The U.S. Federal Reserve on Sunday announced it had joined hands with other major central banks to ensure a steady flow of the U.S. dollar, a dominant reserve currency, in the global financial system.
The Fed said it would increase the frequency of the dollar swap lines with the European Central Bank, the Bank of Japan, the Bank of England, the Bank of Canada and the Swiss National Bank from weekly to daily, starting Monday. The dollar swap lines allow foreign central banks to borrow U.S. dollars while protecting the Fed from downside risks. In a swap, a foreign central bank swaps its own currency for an equivalent amount of U.S. dollars from the Fed at the market exchange rate. After a pre-determined time, the bank returns the dollars it borrowed, with interest, to the Fed.
The move is aimed at calming exchange rate volatility and avoiding strains in the supply of credit to households and businesses worldwide. It comes on the heels of blowups of three banks in the U.S. and the takeover of troubled Swiss-lender Credit Suisse by UBS and Swiss National Bank.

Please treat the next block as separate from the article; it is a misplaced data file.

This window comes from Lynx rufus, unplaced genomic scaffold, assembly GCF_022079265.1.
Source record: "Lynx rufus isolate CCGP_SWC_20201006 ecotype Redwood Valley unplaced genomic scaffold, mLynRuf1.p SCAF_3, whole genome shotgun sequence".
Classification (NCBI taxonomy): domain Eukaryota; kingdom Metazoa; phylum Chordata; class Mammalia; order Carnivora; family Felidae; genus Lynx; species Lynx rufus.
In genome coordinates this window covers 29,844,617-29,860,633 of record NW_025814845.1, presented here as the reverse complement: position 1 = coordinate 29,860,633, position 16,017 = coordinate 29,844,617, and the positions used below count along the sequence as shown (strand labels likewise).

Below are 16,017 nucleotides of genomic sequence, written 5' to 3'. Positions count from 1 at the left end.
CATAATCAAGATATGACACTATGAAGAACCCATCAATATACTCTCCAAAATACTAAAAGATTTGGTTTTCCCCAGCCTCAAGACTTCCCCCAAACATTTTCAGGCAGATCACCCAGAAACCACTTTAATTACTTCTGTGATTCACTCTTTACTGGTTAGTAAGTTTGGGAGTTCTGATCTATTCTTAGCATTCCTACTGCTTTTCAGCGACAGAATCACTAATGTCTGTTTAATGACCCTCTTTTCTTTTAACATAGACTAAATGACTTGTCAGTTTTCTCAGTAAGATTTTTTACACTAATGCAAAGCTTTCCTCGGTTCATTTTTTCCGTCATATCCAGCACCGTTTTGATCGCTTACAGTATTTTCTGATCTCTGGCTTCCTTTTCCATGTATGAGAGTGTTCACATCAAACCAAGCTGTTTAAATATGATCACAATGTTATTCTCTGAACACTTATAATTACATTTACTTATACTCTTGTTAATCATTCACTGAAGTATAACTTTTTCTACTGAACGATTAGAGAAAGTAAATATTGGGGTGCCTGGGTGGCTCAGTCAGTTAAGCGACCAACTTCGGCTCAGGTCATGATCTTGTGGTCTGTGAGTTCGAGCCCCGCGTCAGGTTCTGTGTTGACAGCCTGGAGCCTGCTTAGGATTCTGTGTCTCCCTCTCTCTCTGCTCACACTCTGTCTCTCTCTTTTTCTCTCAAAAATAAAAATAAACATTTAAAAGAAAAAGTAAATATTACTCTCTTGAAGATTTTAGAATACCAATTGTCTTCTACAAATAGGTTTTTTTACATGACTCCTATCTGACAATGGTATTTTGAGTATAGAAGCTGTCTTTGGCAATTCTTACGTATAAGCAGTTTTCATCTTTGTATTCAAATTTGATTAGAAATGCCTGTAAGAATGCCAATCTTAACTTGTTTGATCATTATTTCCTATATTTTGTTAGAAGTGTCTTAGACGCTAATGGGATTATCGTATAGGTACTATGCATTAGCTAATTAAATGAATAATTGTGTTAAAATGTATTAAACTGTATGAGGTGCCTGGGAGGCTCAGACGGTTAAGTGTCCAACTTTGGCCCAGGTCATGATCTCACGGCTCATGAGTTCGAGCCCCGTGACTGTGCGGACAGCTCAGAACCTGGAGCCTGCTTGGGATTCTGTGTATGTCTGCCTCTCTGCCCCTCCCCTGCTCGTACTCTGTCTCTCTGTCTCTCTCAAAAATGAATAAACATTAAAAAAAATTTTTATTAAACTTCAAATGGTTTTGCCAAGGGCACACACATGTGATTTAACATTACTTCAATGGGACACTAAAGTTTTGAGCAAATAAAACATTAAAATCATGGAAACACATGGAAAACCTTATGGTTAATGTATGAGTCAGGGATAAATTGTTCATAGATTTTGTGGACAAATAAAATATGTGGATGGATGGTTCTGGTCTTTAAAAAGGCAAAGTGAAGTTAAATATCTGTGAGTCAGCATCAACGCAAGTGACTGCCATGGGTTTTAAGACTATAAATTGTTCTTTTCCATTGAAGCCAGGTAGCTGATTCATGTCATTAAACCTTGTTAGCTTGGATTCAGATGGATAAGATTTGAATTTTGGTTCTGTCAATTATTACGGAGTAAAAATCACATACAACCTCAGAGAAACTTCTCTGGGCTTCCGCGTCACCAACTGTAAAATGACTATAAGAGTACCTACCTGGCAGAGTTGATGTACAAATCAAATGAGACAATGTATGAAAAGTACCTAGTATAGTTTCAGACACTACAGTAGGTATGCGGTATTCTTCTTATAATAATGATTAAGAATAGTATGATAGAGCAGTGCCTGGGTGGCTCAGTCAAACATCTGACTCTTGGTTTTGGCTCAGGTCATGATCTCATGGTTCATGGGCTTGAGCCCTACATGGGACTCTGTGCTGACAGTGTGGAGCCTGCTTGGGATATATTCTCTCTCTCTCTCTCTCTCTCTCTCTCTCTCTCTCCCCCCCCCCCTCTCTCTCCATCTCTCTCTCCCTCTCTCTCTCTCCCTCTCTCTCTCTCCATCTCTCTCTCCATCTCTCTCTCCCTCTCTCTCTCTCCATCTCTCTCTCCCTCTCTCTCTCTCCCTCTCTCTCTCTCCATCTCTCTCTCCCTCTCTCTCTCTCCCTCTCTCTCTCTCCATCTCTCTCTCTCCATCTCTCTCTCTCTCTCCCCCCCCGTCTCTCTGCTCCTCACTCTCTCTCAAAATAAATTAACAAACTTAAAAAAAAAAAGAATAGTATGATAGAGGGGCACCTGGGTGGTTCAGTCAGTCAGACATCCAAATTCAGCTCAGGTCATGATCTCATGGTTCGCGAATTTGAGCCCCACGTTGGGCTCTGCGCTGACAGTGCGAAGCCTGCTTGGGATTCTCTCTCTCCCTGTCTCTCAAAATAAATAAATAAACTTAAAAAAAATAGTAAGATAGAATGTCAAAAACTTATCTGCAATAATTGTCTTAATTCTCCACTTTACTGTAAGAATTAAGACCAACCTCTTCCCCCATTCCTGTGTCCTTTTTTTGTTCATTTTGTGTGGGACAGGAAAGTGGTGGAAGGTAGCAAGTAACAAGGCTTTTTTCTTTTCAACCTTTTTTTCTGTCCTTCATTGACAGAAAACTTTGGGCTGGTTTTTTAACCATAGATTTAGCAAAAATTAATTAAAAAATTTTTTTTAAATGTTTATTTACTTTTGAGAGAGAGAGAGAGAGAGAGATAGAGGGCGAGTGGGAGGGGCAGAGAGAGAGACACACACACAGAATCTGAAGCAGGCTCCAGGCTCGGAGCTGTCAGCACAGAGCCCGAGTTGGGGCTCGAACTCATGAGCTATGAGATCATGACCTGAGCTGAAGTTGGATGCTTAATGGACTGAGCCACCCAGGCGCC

It shows heightened financial stability concerns among policymakers and questions the Fed's ability to continue hiking rates. The central bank has lifted the borrowing cost by 450 basis points since March 2022, roiling asset markets, including cryptocurrencies, last year.
More importantly, the Fed's backstopping of the global dollar liquidity reduces the risk of a worldwide dash for cash – investors selling everything, including bitcoin and other cryptocurrencies, and moving to cash, predominantly the U.S. dollar. During turmoil, investors typically sell risk assets and park money in cash, preferably the dollar. That drives up the cost of acquiring U.S. dollars, leading to stress in the financial system.
In other words, the increased frequency of swap lines has cleared the way for an unabated rise in risk assets, including bitcoin. The leading cryptocurrency by market value is largely seen as a hedge against the banking system and hit a nine-month high above $28,000 late Sunday, taking the cumulative month-to-date gains to nearly 25%, CoinDesk data show.
The dollar swap lines have been bearish for the dollar in the past. Bitcoin and risk assets, in general, tend to move in the opposite direction of the greenback.
The last global dash for cash observed during the coronavirus-led crash of March 2020 saw the dollar index surge above 100 and bitcoin nosedive by over 50%.
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